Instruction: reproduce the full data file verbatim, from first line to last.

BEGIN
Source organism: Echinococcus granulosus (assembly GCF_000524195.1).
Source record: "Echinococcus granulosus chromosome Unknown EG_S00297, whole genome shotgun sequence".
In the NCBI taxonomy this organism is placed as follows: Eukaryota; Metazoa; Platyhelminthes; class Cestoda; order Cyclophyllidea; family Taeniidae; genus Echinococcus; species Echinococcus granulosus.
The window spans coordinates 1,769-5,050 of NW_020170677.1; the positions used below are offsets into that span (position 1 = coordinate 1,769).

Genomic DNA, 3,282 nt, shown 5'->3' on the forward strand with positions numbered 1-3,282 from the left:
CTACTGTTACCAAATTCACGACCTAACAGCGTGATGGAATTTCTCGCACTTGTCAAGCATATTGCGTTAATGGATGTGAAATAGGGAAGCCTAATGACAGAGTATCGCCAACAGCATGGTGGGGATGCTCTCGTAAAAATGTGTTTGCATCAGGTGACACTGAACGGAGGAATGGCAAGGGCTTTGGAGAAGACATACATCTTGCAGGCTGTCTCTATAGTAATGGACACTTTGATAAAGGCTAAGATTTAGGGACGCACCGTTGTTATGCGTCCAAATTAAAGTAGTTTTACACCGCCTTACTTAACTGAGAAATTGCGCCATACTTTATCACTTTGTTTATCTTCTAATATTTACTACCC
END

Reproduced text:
Source organism: Echinococcus granulosus (assembly GCF_000524195.1).
Source record: "Echinococcus granulosus chromosome Unknown EG_S00297, whole genome shotgun sequence".
In the NCBI taxonomy this organism is placed as follows: Eukaryota; Metazoa; Platyhelminthes; class Cestoda; order Cyclophyllidea; family Taeniidae; genus Echinococcus; species Echinococcus granulosus.
The window spans coordinates 1,769-5,050 of NW_020170677.1; the positions used below are offsets into that span (position 1 = coordinate 1,769).

Genomic DNA, 3,282 nt, shown 5'->3' on the forward strand with positions numbered 1-3,282 from the left:
CTACTGTTACCAAATTCACGACCTAACAGCGTGATGGAATTTCTCGCACTTGTCAAGCATATTGCGTTAATGGATGTGAAATAGGGAAGCCTAATGACAGAGTATCGCCAACAGCATGGTGGGGATGCTCTCGTAAAAATGTGTTTGCATCAGGTGACACTGAACGGAGGAATGGCAAGGGCTTTGGAGAAGACATACATCTTGCAGGCTGTCTCTATAGTAATGGACACTTTGATAAAGGCTAAGATTTAGGGACGCACCGTTGTTATGCGTCCAAATTAAAGTAGTTTTACACCGCCTTACTTAACTGAGAAATTGCGCCATACTTTATCACTTTGTTTATCTTCTAATATTTACTACCC